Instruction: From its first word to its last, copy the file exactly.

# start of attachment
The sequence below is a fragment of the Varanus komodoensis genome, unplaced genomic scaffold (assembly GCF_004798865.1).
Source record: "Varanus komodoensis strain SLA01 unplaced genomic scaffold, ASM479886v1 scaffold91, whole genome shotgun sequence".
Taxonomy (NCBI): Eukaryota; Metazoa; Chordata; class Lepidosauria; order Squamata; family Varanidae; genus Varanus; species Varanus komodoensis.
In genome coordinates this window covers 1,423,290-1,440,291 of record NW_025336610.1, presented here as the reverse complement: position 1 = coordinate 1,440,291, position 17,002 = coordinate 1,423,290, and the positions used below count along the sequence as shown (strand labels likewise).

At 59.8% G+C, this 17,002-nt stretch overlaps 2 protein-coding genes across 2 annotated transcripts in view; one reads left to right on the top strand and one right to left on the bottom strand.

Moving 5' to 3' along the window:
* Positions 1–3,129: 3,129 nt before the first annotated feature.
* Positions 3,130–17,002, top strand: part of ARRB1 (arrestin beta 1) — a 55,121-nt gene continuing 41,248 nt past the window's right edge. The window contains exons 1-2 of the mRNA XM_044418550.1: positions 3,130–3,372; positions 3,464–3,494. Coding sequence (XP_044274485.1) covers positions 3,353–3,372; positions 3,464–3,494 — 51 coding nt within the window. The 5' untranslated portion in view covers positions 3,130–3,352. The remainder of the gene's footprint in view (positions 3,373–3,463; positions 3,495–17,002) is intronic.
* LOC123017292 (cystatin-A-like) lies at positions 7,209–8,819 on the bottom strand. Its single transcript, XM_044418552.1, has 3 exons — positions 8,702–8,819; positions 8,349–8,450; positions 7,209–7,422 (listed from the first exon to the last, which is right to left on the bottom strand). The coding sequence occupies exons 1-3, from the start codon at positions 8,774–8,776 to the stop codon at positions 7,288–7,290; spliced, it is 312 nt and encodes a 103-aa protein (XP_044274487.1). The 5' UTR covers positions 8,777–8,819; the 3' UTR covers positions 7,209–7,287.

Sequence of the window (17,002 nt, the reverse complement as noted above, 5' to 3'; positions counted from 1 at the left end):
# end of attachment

The sequence below is a fragment of the Varanus komodoensis genome, unplaced genomic scaffold (assembly GCF_004798865.1).
Source record: "Varanus komodoensis strain SLA01 unplaced genomic scaffold, ASM479886v1 scaffold91, whole genome shotgun sequence".
Taxonomy (NCBI): Eukaryota; Metazoa; Chordata; class Lepidosauria; order Squamata; family Varanidae; genus Varanus; species Varanus komodoensis.
In genome coordinates this window covers 1,423,290-1,440,291 of record NW_025336610.1, presented here as the reverse complement: position 1 = coordinate 1,440,291, position 17,002 = coordinate 1,423,290, and the positions used below count along the sequence as shown (strand labels likewise).

At 59.8% G+C, this 17,002-nt stretch overlaps 2 protein-coding genes across 2 annotated transcripts in view; one reads left to right on the top strand and one right to left on the bottom strand.

Moving 5' to 3' along the window:
* Positions 1–3,129: 3,129 nt before the first annotated feature.
* Positions 3,130–17,002, top strand: part of ARRB1 (arrestin beta 1) — a 55,121-nt gene continuing 41,248 nt past the window's right edge. The window contains exons 1-2 of the mRNA XM_044418550.1: positions 3,130–3,372; positions 3,464–3,494. Coding sequence (XP_044274485.1) covers positions 3,353–3,372; positions 3,464–3,494 — 51 coding nt within the window. The 5' untranslated portion in view covers positions 3,130–3,352. The remainder of the gene's footprint in view (positions 3,373–3,463; positions 3,495–17,002) is intronic.
* LOC123017292 (cystatin-A-like) lies at positions 7,209–8,819 on the bottom strand. Its single transcript, XM_044418552.1, has 3 exons — positions 8,702–8,819; positions 8,349–8,450; positions 7,209–7,422 (listed from the first exon to the last, which is right to left on the bottom strand). The coding sequence occupies exons 1-3, from the start codon at positions 8,774–8,776 to the stop codon at positions 7,288–7,290; spliced, it is 312 nt and encodes a 103-aa protein (XP_044274487.1). The 5' UTR covers positions 8,777–8,819; the 3' UTR covers positions 7,209–7,287.

Sequence of the window (17,002 nt, the reverse complement as noted above, 5' to 3'; positions counted from 1 at the left end):